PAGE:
Lack of Comparator Data Derails Otezla Coverage Bid in Germany
Germany’s healthcare cost watchdog has recommended against paying for Celgene’s Otezla, citing a lack of evidence that the psoriasis drug offers added benefit over available therapies.
The Institute for Quality and Efficiency in Health Care based its decision on a lack of convincing clinical data comparing Otezla (apremilast) with alternatives for patients with moderate to severe chronic plaque psoriasis or active psoriatic arthritis. While the company described data from placebo-controlled studies, it didn’t use them for indirect comparisons, IQWiG says.
Failure to conduct a systematic search for studies with comparators makes it unclear whether an indirect comparison would have been possible and whether it would show an added benefit, the institute adds.
The annual treatment cost for Otezla is already lower than for appropriate comparator treatments, such as AbbVie’s Humira (adalimumab) and Janssen’s Remicade (infliximab), says Celgene spokeswoman Cathy Cantone. As such, the cost to Germany of treating the target population would decrease if reimbursement was approved, she said.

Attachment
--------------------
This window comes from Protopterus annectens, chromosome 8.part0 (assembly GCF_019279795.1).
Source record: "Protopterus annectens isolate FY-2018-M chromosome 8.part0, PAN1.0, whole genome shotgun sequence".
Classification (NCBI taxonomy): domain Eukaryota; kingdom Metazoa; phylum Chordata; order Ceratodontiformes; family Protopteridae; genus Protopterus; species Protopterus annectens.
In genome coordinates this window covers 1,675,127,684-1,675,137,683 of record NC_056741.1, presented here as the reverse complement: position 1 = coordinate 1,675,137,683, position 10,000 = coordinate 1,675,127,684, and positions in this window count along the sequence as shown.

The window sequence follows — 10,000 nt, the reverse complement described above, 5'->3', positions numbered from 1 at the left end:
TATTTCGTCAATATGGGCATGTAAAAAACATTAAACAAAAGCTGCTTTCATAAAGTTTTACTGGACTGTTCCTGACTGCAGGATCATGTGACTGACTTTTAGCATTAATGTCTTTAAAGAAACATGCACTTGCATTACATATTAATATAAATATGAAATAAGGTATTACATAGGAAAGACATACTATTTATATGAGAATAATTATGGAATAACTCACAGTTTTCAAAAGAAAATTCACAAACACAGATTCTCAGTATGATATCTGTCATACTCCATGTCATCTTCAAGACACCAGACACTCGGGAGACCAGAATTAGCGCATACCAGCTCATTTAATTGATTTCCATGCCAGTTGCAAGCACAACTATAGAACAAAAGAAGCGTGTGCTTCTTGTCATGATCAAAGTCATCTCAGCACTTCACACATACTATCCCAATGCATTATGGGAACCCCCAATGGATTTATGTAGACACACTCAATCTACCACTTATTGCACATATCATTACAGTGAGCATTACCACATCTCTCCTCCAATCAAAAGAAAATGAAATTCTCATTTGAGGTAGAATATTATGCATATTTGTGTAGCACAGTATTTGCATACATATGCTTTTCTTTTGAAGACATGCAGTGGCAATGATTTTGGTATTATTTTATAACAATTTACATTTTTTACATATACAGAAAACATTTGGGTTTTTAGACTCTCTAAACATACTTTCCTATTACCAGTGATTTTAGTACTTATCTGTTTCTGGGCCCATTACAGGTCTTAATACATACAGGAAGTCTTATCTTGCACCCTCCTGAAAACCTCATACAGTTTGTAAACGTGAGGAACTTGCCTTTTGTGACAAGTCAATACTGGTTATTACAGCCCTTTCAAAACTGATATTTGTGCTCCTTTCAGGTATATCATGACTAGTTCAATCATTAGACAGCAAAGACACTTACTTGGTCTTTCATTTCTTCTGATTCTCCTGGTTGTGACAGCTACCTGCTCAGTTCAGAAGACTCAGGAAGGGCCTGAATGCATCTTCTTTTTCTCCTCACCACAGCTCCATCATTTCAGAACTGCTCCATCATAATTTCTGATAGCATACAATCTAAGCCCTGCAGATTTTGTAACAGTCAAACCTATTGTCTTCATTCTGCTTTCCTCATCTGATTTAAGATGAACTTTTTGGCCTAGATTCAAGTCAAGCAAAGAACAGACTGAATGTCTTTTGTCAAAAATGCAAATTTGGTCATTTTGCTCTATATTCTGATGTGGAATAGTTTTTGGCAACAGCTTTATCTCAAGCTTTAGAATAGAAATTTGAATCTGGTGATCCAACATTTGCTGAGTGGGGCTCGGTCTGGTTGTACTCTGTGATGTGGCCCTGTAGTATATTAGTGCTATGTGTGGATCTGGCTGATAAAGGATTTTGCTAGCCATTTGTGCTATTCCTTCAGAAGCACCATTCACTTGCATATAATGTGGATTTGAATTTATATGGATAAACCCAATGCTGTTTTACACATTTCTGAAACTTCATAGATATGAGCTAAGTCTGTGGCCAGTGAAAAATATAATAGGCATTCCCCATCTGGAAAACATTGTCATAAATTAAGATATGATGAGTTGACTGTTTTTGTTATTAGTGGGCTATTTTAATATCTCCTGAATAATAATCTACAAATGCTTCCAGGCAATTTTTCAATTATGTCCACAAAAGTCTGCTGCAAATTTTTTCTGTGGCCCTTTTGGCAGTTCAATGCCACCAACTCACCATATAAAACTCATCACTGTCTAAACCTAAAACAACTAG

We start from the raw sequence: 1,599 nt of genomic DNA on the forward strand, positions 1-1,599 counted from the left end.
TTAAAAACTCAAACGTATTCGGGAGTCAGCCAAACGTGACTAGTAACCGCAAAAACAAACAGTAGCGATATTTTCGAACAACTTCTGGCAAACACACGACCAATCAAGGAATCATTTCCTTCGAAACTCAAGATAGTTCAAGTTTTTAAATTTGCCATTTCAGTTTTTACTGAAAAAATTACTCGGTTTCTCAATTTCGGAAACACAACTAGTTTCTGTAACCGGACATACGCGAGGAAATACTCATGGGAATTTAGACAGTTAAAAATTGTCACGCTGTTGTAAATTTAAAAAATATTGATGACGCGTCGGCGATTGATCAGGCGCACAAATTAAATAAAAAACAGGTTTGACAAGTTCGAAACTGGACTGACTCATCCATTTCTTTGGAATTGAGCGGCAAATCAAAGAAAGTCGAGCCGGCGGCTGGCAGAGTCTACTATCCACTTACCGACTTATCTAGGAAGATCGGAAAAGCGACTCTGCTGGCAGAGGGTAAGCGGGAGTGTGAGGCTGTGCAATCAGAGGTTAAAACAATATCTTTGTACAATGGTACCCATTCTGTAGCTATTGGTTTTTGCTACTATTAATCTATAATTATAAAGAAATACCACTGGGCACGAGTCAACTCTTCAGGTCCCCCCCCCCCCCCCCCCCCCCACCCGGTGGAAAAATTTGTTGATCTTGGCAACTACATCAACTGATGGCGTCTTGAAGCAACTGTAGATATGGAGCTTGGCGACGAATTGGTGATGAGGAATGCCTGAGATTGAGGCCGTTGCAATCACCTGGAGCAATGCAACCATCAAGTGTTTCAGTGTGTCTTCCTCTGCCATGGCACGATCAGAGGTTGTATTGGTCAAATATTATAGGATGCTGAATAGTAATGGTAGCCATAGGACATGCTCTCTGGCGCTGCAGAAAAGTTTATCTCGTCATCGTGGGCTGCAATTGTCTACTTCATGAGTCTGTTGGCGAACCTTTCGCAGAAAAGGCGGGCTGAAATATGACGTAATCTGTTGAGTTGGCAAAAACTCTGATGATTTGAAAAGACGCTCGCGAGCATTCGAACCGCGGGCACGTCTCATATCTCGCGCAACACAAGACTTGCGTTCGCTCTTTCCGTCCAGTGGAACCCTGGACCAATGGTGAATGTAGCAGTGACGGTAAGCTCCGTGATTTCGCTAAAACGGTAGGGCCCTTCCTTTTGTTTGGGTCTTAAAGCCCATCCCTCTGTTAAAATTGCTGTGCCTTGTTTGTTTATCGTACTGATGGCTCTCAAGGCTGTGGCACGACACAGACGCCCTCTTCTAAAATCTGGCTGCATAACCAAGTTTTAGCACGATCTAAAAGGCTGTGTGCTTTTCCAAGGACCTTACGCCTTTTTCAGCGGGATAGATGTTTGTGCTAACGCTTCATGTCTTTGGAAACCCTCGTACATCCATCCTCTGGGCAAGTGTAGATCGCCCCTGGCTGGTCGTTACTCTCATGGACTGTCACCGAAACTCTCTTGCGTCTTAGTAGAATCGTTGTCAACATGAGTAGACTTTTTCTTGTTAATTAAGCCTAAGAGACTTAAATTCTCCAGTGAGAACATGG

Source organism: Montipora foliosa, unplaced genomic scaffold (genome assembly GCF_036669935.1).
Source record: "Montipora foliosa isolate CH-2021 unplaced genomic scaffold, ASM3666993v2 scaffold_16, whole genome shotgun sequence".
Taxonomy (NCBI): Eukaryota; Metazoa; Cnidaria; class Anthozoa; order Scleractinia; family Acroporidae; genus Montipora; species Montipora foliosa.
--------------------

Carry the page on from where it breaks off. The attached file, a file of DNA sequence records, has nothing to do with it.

IQWiG’s recommendation now goes to the Federal Joint Committee for a comment period and final decision. Cantone says the company will continue to work with the institute to attain coverage.
Last year, Otezla received FDA approval for an extended indication covering treatment-experienced and treatment-naïve patients with moderate to severe plaque psoriasis for whom phototherapy or systemic therapy are appropriate. The European Commission approved the drug in January.
Failure to win coverage in Europe’s largest market could slow growth of the blockbuster drug. Otezla, which also has Canadian authorization, brought in revenues of $69.8 million in the fiscal year ended March 31, according to Celgene’s 2014 annual report. The company previously predicted that sales could reach $1.7 billion to $2 billion in 2017. — Jonathon Shacat